Antony Beevor has done a great deal to popularise history. Having played a key role in convincing both public and publishers alike that the subject could be sexy, he has been at the forefront of history's much-vaunted boom of recent years.
Now, after a succession of highly successful books tackling aspects of the Second World War, his new book is a single overarching volume about the entire conflict, from the Battle of the Atlantic to Pearl Harbor; from the first skirmishes at Khalkhin Gol to the grim denouement of Nagasaki.
The result is a handsome, yet rather daunting doorstop of a book. But happily, its 800-odd pages fly by with considerable speed, as Beevor warms to his task, being especially strong on grand strategy and on the experience of ordinary soldiers. The narrative never flags and the myriad pieces of this intricate kaleidoscope are pieced together with exemplary skill.
There are many memorable moments. Beevor opens with the astonishing story of a young Korean soldier taken prisoner by the Americans in Normandy, who had been dragooned by the Japanese before passing through Soviet hands and into Hitler's Wehrmacht. It's an example that seems to typify one of Beevor's leitmotifs: the utter lack of control that those affected by war – soldiers and civilians – had over their lives.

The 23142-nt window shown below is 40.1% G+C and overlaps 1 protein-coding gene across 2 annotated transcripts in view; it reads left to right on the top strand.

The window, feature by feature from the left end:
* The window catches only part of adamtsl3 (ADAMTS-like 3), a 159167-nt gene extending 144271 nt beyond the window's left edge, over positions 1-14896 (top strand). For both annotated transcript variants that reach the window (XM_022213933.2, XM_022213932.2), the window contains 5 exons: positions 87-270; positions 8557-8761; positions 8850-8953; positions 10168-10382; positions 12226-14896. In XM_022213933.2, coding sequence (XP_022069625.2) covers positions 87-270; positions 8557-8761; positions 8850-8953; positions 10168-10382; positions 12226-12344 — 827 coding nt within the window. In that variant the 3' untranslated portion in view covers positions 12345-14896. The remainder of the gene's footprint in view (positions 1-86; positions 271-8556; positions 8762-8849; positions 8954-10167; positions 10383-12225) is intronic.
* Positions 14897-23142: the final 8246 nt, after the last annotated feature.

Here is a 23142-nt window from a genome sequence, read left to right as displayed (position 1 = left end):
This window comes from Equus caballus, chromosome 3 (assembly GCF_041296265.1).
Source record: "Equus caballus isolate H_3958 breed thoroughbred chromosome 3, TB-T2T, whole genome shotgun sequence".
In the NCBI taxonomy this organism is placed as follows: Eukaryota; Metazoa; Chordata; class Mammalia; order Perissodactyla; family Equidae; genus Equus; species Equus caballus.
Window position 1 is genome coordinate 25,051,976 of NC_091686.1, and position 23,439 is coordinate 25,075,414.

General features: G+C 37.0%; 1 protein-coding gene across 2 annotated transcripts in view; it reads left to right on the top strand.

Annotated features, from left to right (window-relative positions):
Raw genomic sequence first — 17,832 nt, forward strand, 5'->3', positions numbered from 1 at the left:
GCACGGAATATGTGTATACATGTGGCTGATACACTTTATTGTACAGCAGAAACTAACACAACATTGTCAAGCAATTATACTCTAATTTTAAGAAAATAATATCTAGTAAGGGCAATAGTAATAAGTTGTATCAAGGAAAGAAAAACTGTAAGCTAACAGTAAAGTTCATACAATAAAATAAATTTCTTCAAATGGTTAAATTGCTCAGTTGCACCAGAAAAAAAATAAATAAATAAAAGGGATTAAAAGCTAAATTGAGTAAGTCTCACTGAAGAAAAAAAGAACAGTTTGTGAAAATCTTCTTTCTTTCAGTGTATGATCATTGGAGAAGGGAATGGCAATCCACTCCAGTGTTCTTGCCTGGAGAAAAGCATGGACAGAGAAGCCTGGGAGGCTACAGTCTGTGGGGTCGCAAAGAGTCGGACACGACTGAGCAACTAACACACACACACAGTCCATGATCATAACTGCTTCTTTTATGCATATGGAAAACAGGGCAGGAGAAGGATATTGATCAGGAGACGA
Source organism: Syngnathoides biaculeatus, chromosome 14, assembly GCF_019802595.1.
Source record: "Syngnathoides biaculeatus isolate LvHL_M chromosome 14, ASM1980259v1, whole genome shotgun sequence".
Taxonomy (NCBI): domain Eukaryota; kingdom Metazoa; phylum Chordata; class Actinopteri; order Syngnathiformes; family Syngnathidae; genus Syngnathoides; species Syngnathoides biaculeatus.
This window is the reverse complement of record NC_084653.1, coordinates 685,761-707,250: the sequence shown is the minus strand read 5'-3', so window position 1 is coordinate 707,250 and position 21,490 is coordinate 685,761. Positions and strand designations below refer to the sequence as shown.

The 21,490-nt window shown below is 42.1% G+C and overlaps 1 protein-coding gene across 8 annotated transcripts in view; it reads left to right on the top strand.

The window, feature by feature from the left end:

Throughout, he spares the reader little in his searing accounts of man's inhumanity to his fellow man, while simultaneously uplifting us with tales of stoicism or individual heroics. There are a few eye-opening revelations – not least that 60 per cent of Japanese military deaths were caused by disease and hunger, and that, in combating the latter, an organised policy of cannibalism of PoWs and native populations was carried out. The story was so gruesome that it was deliberately excluded from the war crimes trials that followed 1945.
Beevor does well to give due weight to the Pacific theatre, but he sensibly shies away from any spurious "holistic" approach, preferring to treat the Pacific and European theatres as almost entirely separate entities. Indeed, he tends to avoid modish novelties or grand reinterpretations of the conflict, presenting instead a lively, engaging and unashamedly narrative retelling of the vast, complex, global story of the war.
This is a splendid book, erudite, with an admirable clarity of thought and expression. For a summary of the Second World War – who did what to whom, when and why – the general reader would need look no further.
Given such praise, it is perhaps churlish to offer a note of criticism. Yet it is hard to escape the impression that, in tackling such a vast subject, Beevor has been obliged to sacrifice too much of the very aspect that had become his stylistic trademark: the telling anecdote, the poignant aside, the illuminating vignette. The result is that the book – for all its excellence – appears to lack some of the pizzazz of his earlier offerings.
Beevor's Second World War is sure to reach a wide and appreciative audience – and deservedly so. But, such are the stellar standards that Beevor has set for himself over the past decade or so, that one fears that there are a few of his most dedicated readers who might be just a tad disappointed.
Roger Moorhouse's Berlin at War: Life and Death in Hitler's Capital is published by Vintage (£9.99)